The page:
It's corn syrup by another name: The makers of high-fructose corn syrup asked the federal government Tuesday for permission to sweeten its image with a new name: corn sugar.

President of ex-Blackwater firm leaves post: Joseph Yorio has left the company as part of a restructuring in preparation for its sale, sources say.

Lockheed Martin buyout program could cost up to $200 million: The company announced earlier this month that 600 executives - or a quarter of the company's total - have accepted the deal in exchange for leaving by February.

Quicker federal hiring system on track to start in November: The effort is part of Obama's campaign pledge to make the government an attractive employer to a wider pool of job seekers.

Eleanor Holmes Norton tries to save Small Savers: It's a day-care center slated for elimination when the newly passed financial reform law takes effect next July.

New ruling on claims for spill damage: Kenneth Feinberg, the administrator of claims related to the Gulf of Mexico oil spill, told Florida hotel and restaurant owners he will not impose a "proximity" requirement on those seeking payments for lost business.

Civil rights photographer unmasked as informer: An unsettling asterisk must be added to the legacy of Ernest C. Withers, one of the most celebrated photographers of the civil rights era: He was a paid FBI informer

Fault set in 2009 Hudson River plane crash: Errors by an air traffic controller distracted by a personal phone call and rules that relied on pilots to avoid collisions contributed to the fatal collision between a sightseeing helicopter and a small private plane.

House to hear NTSB's Metro findings: Some lawmakers are supportive of its recommendation that the Federal Transit Administration develop non-punitive safety reporting programs for all transit agencies.

Postal worker hit by police cruiser in Pr. George's dies: Ronald Burgess, 62, of the District was walking across Garrett A. Morgan Boulevard when he was struck traveling from the area of FedEx Field toward Central Avenue about 6:20 a.m.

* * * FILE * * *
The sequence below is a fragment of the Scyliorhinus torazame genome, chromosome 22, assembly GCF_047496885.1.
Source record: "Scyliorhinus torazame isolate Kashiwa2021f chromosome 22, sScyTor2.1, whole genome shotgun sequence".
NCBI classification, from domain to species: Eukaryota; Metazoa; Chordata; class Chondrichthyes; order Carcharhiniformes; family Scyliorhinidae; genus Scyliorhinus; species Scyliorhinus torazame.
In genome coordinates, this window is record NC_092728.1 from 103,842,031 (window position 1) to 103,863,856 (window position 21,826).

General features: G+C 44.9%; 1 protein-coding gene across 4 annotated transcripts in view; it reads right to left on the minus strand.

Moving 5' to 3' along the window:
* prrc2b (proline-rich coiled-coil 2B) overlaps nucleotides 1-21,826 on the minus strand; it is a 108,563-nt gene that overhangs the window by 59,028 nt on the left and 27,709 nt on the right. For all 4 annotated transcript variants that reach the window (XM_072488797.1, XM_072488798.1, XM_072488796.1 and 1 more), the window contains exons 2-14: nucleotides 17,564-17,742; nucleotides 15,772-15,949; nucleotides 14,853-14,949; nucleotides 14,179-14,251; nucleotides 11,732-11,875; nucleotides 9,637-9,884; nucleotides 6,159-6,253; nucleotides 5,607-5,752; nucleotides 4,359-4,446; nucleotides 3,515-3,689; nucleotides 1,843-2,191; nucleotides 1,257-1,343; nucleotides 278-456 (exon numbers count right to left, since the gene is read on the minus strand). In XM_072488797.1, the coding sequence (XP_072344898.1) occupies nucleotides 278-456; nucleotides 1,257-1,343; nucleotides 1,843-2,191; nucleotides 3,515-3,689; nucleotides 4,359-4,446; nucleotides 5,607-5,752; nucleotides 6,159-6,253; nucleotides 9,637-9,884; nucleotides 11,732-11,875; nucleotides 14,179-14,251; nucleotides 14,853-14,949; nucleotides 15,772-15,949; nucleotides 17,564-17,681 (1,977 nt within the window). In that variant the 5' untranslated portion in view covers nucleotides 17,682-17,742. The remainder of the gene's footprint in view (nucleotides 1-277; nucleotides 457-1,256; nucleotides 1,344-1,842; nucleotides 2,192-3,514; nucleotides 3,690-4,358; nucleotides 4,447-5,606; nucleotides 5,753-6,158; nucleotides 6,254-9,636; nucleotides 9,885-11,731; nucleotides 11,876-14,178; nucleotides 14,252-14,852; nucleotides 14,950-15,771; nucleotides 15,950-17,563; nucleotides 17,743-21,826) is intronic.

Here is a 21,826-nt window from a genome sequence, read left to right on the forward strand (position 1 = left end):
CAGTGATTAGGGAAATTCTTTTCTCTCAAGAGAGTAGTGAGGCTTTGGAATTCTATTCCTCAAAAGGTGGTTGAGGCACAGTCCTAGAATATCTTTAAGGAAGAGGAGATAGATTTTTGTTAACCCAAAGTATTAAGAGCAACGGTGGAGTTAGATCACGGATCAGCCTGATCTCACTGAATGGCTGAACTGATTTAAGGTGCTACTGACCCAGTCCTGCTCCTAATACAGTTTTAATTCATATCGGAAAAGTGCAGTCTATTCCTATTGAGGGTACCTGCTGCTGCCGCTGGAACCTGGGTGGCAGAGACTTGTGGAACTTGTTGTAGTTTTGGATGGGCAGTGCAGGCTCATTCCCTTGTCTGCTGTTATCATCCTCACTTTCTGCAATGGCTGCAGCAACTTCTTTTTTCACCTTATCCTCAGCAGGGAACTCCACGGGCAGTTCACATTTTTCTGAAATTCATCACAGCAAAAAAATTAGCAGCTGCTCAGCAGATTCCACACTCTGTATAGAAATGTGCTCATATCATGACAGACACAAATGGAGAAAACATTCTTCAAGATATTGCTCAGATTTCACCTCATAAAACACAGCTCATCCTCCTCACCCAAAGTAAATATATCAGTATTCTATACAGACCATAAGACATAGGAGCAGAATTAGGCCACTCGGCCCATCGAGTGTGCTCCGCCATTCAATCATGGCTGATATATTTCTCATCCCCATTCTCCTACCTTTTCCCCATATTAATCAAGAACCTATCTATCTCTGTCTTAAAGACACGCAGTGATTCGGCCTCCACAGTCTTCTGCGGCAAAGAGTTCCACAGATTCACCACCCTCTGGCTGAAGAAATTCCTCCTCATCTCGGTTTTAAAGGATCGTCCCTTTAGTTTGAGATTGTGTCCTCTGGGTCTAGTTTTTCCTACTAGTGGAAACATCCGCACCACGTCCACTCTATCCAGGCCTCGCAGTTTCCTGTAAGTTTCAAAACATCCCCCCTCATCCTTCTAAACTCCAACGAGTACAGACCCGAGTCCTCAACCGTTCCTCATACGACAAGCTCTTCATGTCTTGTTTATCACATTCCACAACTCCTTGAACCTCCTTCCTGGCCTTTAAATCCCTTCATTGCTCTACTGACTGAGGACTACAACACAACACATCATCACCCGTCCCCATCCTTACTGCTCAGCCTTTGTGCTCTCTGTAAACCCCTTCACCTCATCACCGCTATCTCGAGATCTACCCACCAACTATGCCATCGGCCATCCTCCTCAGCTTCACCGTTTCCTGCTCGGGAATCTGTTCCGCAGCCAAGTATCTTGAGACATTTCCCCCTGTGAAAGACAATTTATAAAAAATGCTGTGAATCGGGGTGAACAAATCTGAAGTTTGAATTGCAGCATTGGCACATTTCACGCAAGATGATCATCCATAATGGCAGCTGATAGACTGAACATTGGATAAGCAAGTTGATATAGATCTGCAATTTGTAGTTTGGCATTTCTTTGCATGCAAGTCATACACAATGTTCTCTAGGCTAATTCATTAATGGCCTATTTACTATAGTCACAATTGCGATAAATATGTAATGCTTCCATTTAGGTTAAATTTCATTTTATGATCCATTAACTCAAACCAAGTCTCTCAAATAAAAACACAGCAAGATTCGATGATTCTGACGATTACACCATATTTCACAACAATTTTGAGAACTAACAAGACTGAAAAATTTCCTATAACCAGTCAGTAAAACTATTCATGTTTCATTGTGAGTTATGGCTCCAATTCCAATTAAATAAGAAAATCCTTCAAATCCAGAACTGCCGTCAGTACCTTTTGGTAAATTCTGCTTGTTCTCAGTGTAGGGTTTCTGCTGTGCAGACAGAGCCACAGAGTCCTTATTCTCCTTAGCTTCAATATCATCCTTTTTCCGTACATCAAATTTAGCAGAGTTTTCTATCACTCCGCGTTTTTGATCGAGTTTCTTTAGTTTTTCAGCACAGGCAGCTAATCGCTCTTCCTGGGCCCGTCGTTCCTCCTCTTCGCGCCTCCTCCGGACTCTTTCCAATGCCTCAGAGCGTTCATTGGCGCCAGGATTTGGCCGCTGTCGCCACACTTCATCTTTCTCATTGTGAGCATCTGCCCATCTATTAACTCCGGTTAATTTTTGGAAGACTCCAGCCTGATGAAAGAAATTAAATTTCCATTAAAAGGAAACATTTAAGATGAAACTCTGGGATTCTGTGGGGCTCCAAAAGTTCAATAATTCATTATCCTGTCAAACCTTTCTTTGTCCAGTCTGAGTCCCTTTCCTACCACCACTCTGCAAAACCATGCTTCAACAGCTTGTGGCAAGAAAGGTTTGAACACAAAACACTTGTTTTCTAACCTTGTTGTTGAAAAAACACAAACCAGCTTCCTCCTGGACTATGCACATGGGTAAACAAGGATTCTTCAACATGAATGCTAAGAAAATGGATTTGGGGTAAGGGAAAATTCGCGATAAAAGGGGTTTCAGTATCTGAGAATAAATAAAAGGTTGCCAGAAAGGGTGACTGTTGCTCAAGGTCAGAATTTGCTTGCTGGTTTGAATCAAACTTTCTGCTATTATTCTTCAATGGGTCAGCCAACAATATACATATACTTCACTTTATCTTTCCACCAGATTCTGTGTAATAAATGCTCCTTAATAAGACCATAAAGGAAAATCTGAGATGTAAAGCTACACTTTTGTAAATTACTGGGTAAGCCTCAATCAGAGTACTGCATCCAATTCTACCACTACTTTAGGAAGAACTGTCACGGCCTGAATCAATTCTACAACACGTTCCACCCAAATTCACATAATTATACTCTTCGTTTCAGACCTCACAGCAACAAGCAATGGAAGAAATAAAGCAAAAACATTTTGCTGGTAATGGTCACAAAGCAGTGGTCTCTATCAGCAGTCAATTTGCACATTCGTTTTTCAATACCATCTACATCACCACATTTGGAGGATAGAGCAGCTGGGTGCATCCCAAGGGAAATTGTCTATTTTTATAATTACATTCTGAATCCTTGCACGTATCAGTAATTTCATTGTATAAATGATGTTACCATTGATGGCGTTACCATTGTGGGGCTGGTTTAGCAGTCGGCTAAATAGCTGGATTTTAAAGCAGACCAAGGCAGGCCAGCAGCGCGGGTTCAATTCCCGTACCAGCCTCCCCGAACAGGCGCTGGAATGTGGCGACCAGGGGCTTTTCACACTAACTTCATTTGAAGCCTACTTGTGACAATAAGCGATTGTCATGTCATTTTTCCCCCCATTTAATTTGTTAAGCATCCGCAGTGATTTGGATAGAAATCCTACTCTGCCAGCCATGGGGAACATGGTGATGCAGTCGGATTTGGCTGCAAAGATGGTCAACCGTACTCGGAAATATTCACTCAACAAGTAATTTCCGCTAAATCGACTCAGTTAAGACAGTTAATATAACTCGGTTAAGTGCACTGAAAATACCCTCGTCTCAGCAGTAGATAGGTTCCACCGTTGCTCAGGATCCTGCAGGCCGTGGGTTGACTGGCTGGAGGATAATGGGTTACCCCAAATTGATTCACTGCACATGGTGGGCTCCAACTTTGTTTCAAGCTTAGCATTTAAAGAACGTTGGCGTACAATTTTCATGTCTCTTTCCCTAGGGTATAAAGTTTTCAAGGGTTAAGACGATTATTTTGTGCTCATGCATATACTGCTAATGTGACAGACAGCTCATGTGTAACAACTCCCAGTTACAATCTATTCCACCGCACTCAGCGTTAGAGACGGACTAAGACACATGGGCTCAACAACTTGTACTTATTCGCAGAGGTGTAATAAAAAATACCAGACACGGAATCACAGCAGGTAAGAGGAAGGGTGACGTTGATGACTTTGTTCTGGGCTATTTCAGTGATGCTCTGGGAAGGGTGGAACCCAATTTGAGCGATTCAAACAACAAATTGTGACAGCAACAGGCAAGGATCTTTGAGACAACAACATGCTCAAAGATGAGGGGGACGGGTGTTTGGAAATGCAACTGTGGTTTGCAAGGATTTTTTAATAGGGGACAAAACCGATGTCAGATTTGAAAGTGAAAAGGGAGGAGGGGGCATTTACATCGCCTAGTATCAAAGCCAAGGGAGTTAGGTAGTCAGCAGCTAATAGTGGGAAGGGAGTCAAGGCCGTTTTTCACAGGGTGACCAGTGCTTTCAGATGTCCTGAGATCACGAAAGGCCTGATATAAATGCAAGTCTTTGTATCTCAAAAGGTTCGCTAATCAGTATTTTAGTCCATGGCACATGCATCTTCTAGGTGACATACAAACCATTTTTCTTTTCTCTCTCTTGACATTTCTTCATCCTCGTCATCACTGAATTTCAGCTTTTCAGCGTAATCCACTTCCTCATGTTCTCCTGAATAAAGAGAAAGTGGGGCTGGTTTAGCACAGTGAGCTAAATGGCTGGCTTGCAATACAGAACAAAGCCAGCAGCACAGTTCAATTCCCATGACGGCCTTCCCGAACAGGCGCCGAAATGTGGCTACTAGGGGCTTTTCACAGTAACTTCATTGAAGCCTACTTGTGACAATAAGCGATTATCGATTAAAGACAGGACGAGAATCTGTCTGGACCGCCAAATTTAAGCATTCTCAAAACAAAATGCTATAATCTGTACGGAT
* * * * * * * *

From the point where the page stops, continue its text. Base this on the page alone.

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By Ed O'Keefe  | September 15, 2010; 6:00 AM ET
Categories:  Eye Opener, Military  
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If the morons in the Senate vote to repeal it, I feel sorry for the dependent children in military housing areas when the perverts start to prey on them.
This is disgusting beyond description.

Posted by: LarryG62 | September 15, 2010 9:10 AM | Report abuse

LarryG62-What rock did you crawl out from under? Sexual orientation has absolutely nothing to do with pedophilia. In fact most convicted pedophiles self-identify as straight.

Being gay does not make someone do illegal things any more than being straight does. There are currently many gay and lesbian service members living on bases all over the world. Allowing them to actaully put a picture of their significant other on their desk is not going to suddenly cause them to become a criminal.

Posted by: schnauzer21 | September 15, 2010 9:37 AM | Report abuse

To LarryG62:

Homosexuals do not prey on children; pedaphiles do. There is a huge, huge, monumental difference between having feelings for people of the same sex and wanting to rape children.

Posted by: hebe1 | September 15, 2010 9:41 AM | Report abuse

Lets get one thing straight.
Homosexuals do NOT have children.
they are granted adoption rights by some perverted court.

Posted by: movette | September 15, 2010 9:48 AM | Report abuse

What about the blackmail-ability of those with access to top secret and confidential material? The issue isn't the moral (or immoral, however you look at it) side of homosexuality it's the fact somebody could be blackmailed into delivering top secret stuff to enemy countries. As in "We know you are homosexual and we'll blackmail you, you'll lose your job, if you don't deliver Government/military secrets to us."

Posted by: Baltimore11 | September 15, 2010 9:50 AM | Report abuse

It would be a great day for America if DADT is repealed. Gays and lesbians can serve their country well, and are eager to do so. Hopefully the days of discrimination are past.

Posted by: hugmekatie | September 15, 2010 9:50 AM | Report abuse

I'm all for ending Don't Ask, Don't Tell on national security grounds, if no other. Right now, it would not be that hard for a foreign government to blackmail a gay serviceperson.

But, please, please, please change the wording of "children of these relationships" since by its very nature a homosexual relationship cannot produce children.

Posted by: nadie1 | September 15, 2010 10:27 AM | Report abuse

Homosexual couples DO often have families. Lesbians sometimes chose to have a child by sperm implantation, and her partner then adopts the child. Gay men sometimes have children by a former marriage. In many states homosexuals are eligible to adopt children.